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Paynesville Press - July 4, 2001

Youth ministry uses puppets

By Erin Aagesen

Puppets Last year, Grace United Methodist Church went through a process called ReVision, where they develped a congregational mission statement. It states, "Christ in us...with us...through us."

The youth of Grace United Methodist Church have found a way to incorporate that goal into their youth activities. They are doing an outreach ministry program this summer with puppets they call GUMppets. The name GUMppets comes from the church initials (GUM) and puppets.

The Grace United Methodist youth are using puppet shows - called GUMppets - to reach new audiences this summer.

The youth will perform a new half-hour puppet show each Thursday afternoon from June 21 to July 26. Each program consists of three vinettes that are faith-centered but nondenominational.

They are shown at 1 p.m. at the Maple Street Park, 1:45 p.m. at the Gazebo Park, and 2:30 p.m. at the Mobile Home Park each week.

"The shows are based around basic Christian values," said Linda Jensen, director of youth and family ministries at Grace United Methodist Church and coordinator of the GUMppets shows. "What we are doing is sharing God's love by interacting with other children. Part of sharing God's love is demonstrating through puppets how people can treat each other with respect and honesty."

Jensen said that the youth and herself looked for the puppet shows in books. The shows deal with a wide range of issues and aim to show children how they can be dealt with in a moral way. Topics include sibling squabbles, learning disabilities, and illnesses.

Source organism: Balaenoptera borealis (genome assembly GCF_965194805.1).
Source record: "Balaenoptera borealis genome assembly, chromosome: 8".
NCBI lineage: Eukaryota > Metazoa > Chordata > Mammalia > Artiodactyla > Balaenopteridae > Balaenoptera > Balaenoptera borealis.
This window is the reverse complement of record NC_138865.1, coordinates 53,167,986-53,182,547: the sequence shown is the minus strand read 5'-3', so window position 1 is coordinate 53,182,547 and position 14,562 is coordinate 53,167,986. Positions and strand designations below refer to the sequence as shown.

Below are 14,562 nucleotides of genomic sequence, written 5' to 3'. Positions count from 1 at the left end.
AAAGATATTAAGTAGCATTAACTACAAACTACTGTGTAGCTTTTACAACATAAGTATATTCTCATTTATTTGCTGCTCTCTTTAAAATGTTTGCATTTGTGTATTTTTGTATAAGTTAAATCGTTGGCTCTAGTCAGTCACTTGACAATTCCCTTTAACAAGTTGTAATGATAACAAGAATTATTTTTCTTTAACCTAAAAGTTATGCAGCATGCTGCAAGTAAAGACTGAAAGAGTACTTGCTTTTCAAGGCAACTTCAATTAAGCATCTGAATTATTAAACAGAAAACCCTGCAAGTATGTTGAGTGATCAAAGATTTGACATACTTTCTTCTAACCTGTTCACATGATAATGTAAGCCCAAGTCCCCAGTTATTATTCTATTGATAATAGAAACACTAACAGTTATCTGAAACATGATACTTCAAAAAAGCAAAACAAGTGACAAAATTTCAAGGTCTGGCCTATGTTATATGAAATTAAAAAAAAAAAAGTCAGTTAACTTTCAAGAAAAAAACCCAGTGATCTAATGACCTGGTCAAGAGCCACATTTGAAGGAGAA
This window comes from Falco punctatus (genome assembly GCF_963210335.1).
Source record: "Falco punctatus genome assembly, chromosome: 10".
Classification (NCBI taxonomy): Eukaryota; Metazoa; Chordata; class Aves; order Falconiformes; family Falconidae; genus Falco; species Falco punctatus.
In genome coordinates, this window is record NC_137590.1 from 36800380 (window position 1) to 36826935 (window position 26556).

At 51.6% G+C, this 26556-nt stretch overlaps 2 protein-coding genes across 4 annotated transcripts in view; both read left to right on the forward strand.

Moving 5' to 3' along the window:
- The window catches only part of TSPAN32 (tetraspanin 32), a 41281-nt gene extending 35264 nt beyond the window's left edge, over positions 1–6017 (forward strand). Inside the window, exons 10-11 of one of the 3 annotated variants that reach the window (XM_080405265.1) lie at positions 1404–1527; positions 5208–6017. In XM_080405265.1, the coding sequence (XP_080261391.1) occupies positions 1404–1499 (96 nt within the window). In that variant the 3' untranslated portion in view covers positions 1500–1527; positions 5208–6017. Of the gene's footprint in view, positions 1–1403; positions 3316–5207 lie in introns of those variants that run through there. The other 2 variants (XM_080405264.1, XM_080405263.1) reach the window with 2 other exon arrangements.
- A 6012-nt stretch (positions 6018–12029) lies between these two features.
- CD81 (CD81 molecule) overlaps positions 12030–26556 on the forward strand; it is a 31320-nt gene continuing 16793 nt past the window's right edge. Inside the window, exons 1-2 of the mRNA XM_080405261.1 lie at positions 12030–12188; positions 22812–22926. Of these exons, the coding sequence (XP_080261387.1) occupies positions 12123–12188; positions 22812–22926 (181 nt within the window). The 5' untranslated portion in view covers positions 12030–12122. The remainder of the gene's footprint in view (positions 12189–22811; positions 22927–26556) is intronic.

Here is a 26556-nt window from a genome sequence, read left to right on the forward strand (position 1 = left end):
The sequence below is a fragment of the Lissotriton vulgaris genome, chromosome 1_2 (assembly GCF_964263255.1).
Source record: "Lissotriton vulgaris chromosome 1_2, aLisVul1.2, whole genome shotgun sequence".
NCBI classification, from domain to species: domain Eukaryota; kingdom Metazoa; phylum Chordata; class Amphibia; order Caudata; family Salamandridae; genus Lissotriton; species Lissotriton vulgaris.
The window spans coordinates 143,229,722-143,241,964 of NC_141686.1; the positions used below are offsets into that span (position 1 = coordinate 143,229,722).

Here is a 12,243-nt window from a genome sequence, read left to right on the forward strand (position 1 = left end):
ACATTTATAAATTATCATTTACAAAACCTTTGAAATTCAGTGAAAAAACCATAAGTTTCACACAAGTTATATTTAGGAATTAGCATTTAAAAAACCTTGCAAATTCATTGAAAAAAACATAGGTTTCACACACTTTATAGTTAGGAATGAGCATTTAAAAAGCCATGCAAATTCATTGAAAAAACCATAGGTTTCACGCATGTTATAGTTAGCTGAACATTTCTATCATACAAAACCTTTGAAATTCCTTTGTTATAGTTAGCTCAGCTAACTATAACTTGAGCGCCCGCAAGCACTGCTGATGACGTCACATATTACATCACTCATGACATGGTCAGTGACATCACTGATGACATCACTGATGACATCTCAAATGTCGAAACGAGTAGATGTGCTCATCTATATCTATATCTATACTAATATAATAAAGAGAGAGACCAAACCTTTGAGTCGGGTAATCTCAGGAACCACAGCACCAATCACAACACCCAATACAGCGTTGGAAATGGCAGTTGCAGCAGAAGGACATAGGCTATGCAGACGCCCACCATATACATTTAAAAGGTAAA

The shows feature a lot of interaction between the audience and the puppeteers. The church youth ask the audience questions about the topics during the puppet shows and also sing songs with them.

Often, young children are able to speak more openly to puppets than they can to people, according to Jensen. After one show about Bullhead Jones, a bully who is dealt with in a kind manner, one young girl started having a conversation with a puppet about her own experiences with bullies. When the puppeteer stood up, and the girl saw his face, she refused to talk to him. She wanted to talk to the puppet.

Jensen said that seeing a scene played out is a more effective way to teach children values than to just preach. "Children can really relate to puppets," she said. "It's been a really wonderful tool. It's lots of fun."

The performances are held out of a puppet wagon that was built by parishioner Larry Schultz. The parish youth painted the wagon with characters from the puppet shows.

Puppeteers are: Greg Person, Cody Block, Megan Mackedanz, Theresa Hedeen, Lacey Bengtson, Kelly Herzberg, Jody Kelm, and Stacey Thomsen.

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